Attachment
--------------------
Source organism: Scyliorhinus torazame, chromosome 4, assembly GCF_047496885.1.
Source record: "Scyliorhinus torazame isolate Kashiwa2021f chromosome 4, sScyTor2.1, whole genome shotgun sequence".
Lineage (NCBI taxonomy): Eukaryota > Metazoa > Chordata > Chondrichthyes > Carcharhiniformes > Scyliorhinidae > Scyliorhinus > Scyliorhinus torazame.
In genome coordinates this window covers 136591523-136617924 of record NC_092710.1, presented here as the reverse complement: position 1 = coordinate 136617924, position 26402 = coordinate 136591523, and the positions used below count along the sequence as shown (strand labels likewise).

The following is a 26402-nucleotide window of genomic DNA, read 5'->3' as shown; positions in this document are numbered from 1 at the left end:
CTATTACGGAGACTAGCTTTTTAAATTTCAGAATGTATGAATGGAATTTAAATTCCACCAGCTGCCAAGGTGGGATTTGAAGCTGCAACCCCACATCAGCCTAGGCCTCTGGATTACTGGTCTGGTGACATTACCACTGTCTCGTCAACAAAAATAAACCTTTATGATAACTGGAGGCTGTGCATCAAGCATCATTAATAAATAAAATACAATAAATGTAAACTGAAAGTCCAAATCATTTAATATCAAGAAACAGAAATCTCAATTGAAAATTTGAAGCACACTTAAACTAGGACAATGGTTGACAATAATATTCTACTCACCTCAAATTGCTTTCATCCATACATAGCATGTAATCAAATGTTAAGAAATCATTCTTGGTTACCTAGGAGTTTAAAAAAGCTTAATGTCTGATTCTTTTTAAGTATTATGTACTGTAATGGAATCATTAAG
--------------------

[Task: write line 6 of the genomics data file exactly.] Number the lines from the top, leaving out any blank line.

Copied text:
CTATTACGGAGACTAGCTTTTTAAATTTCAGAATGTATGAATGGAATTTAAATTCCACCAGCTGCCAAGGTGGGATTTGAAGCTGCAACCCCACATCAGCCTAGGCCTCTGGATTACTGGTCTGGTGACATTACCACTGTCTCGTCAACAAAAATAAACCTTTATGATAACTGGAGGCTGTGCATCAAGCATCATTAATAAATAAAATACAATAAATGTAAACTGAAAGTCCAAATCATTTAATATCAAGAAACAGAAATCTCAATTGAAAATTTGAAGCACACTTAAACTAGGACAATGGTTGACAATAATATTCTACTCACCTCAAATTGCTTTCATCCATACATAGCATGTAATCAAATGTTAAGAAATCATTCTTGGTTACCTAGGAGTTTAAAAAAGCTTAATGTCTGATTCTTTTTAAGTATTATGTACTGTAATGGAATCATTAAG